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Pre-fab housing has a bad rep in Uk, new firms aim to change it

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20 minutes ago, dgul said:

Just as the industry innovates into machine built on site, the UK building industry tries to reinvent prefab.

:D

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41 minutes ago, hotairmail said:

Legal and General announced they were building a huge factory in Leeds. Basically driving down the costs of the build to rent sector....

 

http://www.legalandgeneral.com/homes/

Edit: Note to self: read the op's link first. Apparently it is about L&G's move announced some months ago. But as the Economist blocks me, you may find my link useful.

 

Which reminds me what i posted on 

"What Effect Will "build To Rent" Have On The Rental Market In The Uk?" thread 

http://www.housepricecrash.co.uk/forum/index.php?/topic/205043-what-effect-will-build-to-rent-have-on-the-rental-market-in-the-uk/&page=2#comment-1103084004

I just posted the thread below on Hpc, showing that many "Build To Rent" houses from big corps are made by off-site construction, with pre fab boxes stacked on site

They have spent £ millions building factories in the uk to build them

www.housepricecrash.co.uk/forum/index.php?/topic/226444-off-site-construction-key-to-unlocking-housing-crisis-85-yrs-too-late/

http://www.ukconstructionweek.com/news/construction-buzz/626-off-site-key-to-unlocking-crisis-construction-buzz-78

http://www.telegraph.co.uk/property/uk/how-a-home-made-in-seven-days-could-help-solve-the-housing-crisi/

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 ^

Quote

“Brexit is the very last thing we need in an industry struggling for long-term manpower,” says Mr Farmer. Without more builders, Britain will have to find cleverer ways of building.

The main thing that the British building industry needs is some decent resource planning - never mind finding cleverer ways of building.

If they hadn't repeatedly squandered their skilled labour force over the years and decades through short termism and greed then they wouldn't be needing to be "clever" - their squandering is the issue not "Brexit".

Edited by billybong

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Most new builds I see going up around me look like pre fabs already.

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12 hours ago, billybong said:

 ^

The main thing that the British building industry needs is some decent resource planning - never mind finding cleverer ways of building.

If they hadn't repeatedly squandered their skilled labour force over the years and decades through short termism and greed then they wouldn't be needing to be "clever" - their squandering is the issue not "Brexit".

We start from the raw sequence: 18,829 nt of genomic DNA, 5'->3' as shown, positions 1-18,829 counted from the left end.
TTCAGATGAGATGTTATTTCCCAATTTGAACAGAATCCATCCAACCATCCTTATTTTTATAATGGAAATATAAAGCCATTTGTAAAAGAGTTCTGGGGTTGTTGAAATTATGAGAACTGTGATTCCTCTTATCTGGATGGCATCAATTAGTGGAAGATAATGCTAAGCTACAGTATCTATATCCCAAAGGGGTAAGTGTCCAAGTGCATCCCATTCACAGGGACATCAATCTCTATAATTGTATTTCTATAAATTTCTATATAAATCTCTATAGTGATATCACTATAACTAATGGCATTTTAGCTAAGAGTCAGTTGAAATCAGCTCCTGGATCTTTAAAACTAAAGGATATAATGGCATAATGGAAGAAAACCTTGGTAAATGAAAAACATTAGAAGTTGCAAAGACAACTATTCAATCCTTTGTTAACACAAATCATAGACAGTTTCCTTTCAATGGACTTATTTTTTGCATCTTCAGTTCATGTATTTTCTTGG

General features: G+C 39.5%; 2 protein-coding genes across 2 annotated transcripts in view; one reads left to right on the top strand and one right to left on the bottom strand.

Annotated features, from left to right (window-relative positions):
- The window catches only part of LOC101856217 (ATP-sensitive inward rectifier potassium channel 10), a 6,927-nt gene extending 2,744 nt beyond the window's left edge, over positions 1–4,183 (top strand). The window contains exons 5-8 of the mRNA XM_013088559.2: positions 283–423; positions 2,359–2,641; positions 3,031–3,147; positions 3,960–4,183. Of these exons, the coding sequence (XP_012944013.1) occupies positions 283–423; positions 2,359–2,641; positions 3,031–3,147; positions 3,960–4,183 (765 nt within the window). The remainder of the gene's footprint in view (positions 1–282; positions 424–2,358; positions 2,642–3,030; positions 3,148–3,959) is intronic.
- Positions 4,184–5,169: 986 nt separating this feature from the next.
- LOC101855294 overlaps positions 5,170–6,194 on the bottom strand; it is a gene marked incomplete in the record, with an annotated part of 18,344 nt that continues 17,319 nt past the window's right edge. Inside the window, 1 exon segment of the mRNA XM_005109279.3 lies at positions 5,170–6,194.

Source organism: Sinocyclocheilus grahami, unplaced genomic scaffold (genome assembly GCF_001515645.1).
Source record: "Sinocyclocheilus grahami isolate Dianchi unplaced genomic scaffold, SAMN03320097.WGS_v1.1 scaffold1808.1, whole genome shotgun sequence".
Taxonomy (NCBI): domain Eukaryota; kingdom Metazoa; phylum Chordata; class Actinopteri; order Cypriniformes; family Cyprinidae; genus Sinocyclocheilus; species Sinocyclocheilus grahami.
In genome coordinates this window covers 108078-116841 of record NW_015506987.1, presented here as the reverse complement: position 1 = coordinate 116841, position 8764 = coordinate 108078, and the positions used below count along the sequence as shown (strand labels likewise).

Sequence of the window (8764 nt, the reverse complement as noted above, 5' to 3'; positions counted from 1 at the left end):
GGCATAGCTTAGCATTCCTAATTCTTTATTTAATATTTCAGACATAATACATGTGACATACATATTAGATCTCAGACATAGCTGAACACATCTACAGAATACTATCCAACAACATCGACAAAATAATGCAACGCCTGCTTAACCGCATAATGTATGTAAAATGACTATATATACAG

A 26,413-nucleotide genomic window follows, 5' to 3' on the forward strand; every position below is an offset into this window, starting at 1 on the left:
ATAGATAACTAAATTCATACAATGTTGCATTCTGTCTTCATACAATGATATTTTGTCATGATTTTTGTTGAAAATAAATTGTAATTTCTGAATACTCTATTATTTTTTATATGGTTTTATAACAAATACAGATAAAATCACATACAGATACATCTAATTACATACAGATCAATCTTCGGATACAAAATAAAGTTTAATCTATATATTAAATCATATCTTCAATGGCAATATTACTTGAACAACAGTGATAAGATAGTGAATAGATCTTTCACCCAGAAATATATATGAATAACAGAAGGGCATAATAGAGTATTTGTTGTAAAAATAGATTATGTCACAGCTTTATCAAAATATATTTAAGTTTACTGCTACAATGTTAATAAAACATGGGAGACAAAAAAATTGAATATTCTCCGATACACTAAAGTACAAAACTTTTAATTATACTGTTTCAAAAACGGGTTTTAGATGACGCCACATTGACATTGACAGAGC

So Brexit good for creating demand for jobs in Britain, and ones that are more than shelf stacking on a zero hours contract. But of course what we really don't want is for businesses to have to train anyone first, the sound model is to parasite pre-trained workers from elsewhere (or find new ways of being even cheaper and nastier - or in this case reinvent old cheap and nasty ways).

Edited by Riedquat

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Wave of prefab homes planned to tackle UK housing crisis

Government considering 100,000 modular units to meet target of one million homes by 2020 says report

https://www.theguardian.com/society/2016/oct/30/wave-of-prefab-homes-planned-to-tackle-uk-housing-crisis

 

Looks like the corporate big boys building the pre fab factories, have told their Gov puppets to give them the tax payers money.

Were the little builders & self builders asked if they wanted to prepare to build prefabs ?  Don't remember it 

Edited by Saving For a Space Ship

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12 minutes ago, Saving For a Space Ship said:

Wave of prefab homes planned to tackle UK housing crisis

Government considering 100,000 modular units to meet target of one million homes by 2020 says report

https://www.theguardian.com/society/2016/oct/30/wave-of-prefab-homes-planned-to-tackle-uk-housing-crisis

 

Looks like the corporate big boys building the pre fab factories, have told their Gov puppets to give them the tax payers money.

Where the little builders & self builders asked if they wanted to prepare to build prefabs ?  Don't remember it 

So the builders can save on labour, logistical, and materials costs, but the house (land) still sells for the same inflated amount. Meanwhile, the "homeowner" gets a house that has to be replaced in 25 years.

 

Edited by Eddie_George

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Similar Telegraph article from yesterday ..

Britain set for new wave of prefabs to help tackle housing crisis

http://www.telegraph.co.uk/news/2016/10/29/britain-set-for-new-wave-of-prefabs-to-help-tackle-housing-crisi/

Quote

It is understood that a Government white paper expected to be published next month will include measures to encourage banks to lend to small firms that build houses off-site, which are then delivered to a final destination.

Ministers have taken a “huge interest” in 21st-century prefabs after being impressed that some were erected on site in just 48 hours.

But how many small firms have been told about this & if so when? While the big boys have got the jump, spending 100 £millions on factories 

Edited by Saving For a Space Ship

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On 10/23/2016 at 8:00 PM, hotairmail said:

Legal and General announced they were building a huge factory in Leeds. Basically driving down the costs of the build to rent sector....

 

http://www.legalandgeneral.com/homes/